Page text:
“Come out, come out, whereeeeever you are!” the Deuce sang, shooting plasma orbs at the Carlson Carbonite Building. A fiery cloud of glass and concrete exploded over Clayton Street; Ableman slid under an abandoned armored truck to avoid the rain of cinders and ash.
“Betsy, I need backup,” Ableman whispered into his communicator.
“No problem, Abe,” Betsy, sitting at her computer back at headquarters, replied. She pulled up the Backup Support Module to find which heroes were available and near downtown Beaver Creek.
“Login and Password?” the module asked.
Betsy furrowed her brow. She had logged on as soon as the emergency call came in and it shouldn’t have kicked her out already. She’d have to log a bug report with IT.
“Betsy?” Ableman’s voice crackled in the earpiece.
“Hang on. It logged me out,” Betsy said, entering her username and password.
The system flashed an “Unrecognized User” message.
“What the hell?” Betsy muttered.
“Talk to me, Bets,” Ableman whispered.
The scream of steel twisting against itself exploded in Betsy’s ear.
“Abe!” Betsy shouted.
“I’m okay,” Ableman said, running down an alleyway holding his left arm. The armored truck lay twisted and burning in Dimpleman’s Department Store’s holiday display. “I could really use that backup.”
Betsy pounded her keyboard. The system was again telling her, for the third time, her username wasn’t recognized. “Let me see if Henry can make the request,” Betsy said, jumping up from her chair. She turned and found the exit to her cubicle blocked by Mike, the Middle Manager.
“Hey there, Betsy. Mind joining me in the conference room for a minute?” Mike asked, giving her a two thumb salute.
“Just a minute, Mike, I really need Henry to—“
“You can give Henry the office gossip a little later, right now—“
“Betsy! What’s going on over there?” Ableman shouted. Something, sounding very much like Beaver Creek’s First National Bank, exploded in the background.
“Mike says he needs to talk to me in the conference room and won’t let me—“
“They’re doing that now?” Ableman shouted.
“Doing what now? What are you doing now?” Betsy asked Mike, her eyes growing big.
“This doesn’t need to be painful, Betsy. It’s just business,” Mike said. “If you’ll come with me.”
“Tell Mike it’s a Code Purple! I’ll give him the go ahead later,” Ableman shouted. “But I need backup now!”
“You knew about this?” Betsy muttered.
“I… Code Purple, Betsy. I order you to—“
Betsy snorted. She picked up her coat and purse. “Okay, Mike. Let’s get this over with,” she said, following him into the maze of cubicles.
Security alarms blared in Betsy’s ear as Ableman dashed through the bank’s wreckage. He begged her to send backup. “I can fix this, I swear,” he shouted over the plasma orbs exploding around him.
Ableman scaled a fire escape, climbing into a small apartment smelling of face powder and Persian cats. “Betsy, we’ve had good times,” he whispered, peering out the window.
The Deuce walked past the building, using his plasma cannon to knock parked cars through storefront windows.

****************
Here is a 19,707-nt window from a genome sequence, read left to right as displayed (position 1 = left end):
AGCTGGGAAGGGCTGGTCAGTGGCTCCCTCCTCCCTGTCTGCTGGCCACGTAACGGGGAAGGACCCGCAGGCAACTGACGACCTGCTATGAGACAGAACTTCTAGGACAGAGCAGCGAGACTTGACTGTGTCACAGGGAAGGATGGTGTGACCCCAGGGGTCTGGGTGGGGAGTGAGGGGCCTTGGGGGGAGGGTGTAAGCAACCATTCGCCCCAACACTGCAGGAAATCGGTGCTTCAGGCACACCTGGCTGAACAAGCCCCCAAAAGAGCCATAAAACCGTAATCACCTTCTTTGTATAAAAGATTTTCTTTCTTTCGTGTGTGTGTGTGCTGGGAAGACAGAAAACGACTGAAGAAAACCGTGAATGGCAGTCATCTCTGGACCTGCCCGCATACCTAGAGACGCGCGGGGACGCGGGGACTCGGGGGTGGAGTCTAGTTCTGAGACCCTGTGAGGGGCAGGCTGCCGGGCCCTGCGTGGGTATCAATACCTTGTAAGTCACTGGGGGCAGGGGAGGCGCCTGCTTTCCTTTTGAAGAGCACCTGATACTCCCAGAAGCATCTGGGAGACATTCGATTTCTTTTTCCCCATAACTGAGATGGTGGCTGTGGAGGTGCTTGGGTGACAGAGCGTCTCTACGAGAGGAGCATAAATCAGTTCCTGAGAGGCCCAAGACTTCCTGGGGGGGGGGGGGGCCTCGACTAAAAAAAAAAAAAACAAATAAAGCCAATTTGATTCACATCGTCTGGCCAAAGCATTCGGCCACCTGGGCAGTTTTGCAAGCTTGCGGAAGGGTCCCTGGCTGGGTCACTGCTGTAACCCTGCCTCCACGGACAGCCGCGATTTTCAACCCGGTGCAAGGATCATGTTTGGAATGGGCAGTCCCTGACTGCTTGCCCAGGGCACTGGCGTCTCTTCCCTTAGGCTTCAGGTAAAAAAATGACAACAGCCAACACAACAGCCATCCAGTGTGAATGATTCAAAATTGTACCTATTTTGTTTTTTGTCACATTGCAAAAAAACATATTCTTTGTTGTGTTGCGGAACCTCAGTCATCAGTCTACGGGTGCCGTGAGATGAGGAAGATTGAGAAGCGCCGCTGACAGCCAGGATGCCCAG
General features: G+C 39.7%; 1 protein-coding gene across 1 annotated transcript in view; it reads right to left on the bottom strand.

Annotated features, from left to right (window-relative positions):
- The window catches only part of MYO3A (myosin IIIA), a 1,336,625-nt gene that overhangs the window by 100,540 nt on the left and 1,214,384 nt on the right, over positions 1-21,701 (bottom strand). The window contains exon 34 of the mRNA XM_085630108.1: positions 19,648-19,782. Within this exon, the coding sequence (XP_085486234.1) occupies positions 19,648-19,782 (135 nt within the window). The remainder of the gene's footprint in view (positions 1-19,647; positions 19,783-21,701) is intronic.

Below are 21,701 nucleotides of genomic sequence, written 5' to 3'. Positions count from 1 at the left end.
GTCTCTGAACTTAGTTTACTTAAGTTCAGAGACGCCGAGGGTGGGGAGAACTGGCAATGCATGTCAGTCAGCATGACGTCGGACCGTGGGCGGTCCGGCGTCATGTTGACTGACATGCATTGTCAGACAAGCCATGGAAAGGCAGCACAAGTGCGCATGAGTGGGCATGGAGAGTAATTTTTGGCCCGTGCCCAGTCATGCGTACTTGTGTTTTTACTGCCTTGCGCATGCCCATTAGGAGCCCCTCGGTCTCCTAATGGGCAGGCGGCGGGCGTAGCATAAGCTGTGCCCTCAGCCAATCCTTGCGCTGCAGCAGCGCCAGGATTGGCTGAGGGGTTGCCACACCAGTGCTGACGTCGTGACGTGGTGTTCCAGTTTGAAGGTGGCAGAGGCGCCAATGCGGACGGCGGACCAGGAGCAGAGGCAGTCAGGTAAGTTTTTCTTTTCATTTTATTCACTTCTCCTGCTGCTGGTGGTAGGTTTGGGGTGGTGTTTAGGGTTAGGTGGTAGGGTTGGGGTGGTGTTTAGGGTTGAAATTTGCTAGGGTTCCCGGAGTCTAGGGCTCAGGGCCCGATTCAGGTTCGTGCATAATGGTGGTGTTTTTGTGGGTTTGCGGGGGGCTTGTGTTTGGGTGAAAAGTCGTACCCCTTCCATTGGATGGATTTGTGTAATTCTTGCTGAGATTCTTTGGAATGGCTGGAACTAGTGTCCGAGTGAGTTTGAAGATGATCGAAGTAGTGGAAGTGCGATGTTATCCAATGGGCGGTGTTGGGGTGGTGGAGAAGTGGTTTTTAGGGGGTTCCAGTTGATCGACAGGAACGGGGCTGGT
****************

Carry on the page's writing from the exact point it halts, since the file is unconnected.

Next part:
In the conference room, The Axe was already sitting at the table with the blue layoff folder in front of her.
The Axe — a small, white-haired woman — always wore grey tweed and pearls. As the only ‘normal’ to reach an executive level, she had been given “The Axe” as her secret identity. Everyone joked the tweed and pearls were her company approved super costume.
“Betsy, hello. Please sit down,” The Axe said before turning to Mike and asking, “Will Ableman be joining us?”
“He hasn’t been at his desk all morning,” Mike replied, taking a seat next to The Axe.
“Typical,” she muttered, opening the blue folder. “For all their heroics, every one of them runs and hides when real work needs to be done.”
“Betsy, please!” Ableman shouted. “I’m sorry. I’ll give you a glowing recommendation. My brother works at Google—“
Betsy smiled. In one ear the Axe explained her severance package, how long Betsy’s insurance coverage would last, and the process for filing unemployment.
In the other ear, concrete exploded and a building groaned before crashing to the street.
“Betsy! I thought we were friends,” Ableman groaned, as he limped across Tripoli Boulevard and into a grocery store.
Betsy’s smile faltered as the store’s muzak piped through the earpiece. The normal sound was unnerving amid her current, surreal circumstances.
“I’m sure you’ll find work in no time. This isn’t due to performance and we will make sure anyone calling for a recommendations knows that,” The Axe said.
“Thank you,” Betsy replied, picking up the blue folder.
“Do you have any questions?” The Axe asked, as the muzak suddenly stopped and a corrugated roof collapsed into aisle 7.
“Please, Betsy,” Ableman whispered. “My arm’s broken and—“
“Oh! I almost forgot,” Betsy said, digging the earpiece out, and setting it on the table. “I don’t suppose I’ll be needing this any longer.”
“No, I suppose not. On a personal note, I’d like to thank you for your maturity during all of this. You have no idea how many people scream, plead, and threaten when it comes time for a transition,” The Axe said, standing to shake Betsy’s hand.
“These things happen,” Betsy said.
The Axe nodded and smiled. “Mike will walk you out. It’s policy.”
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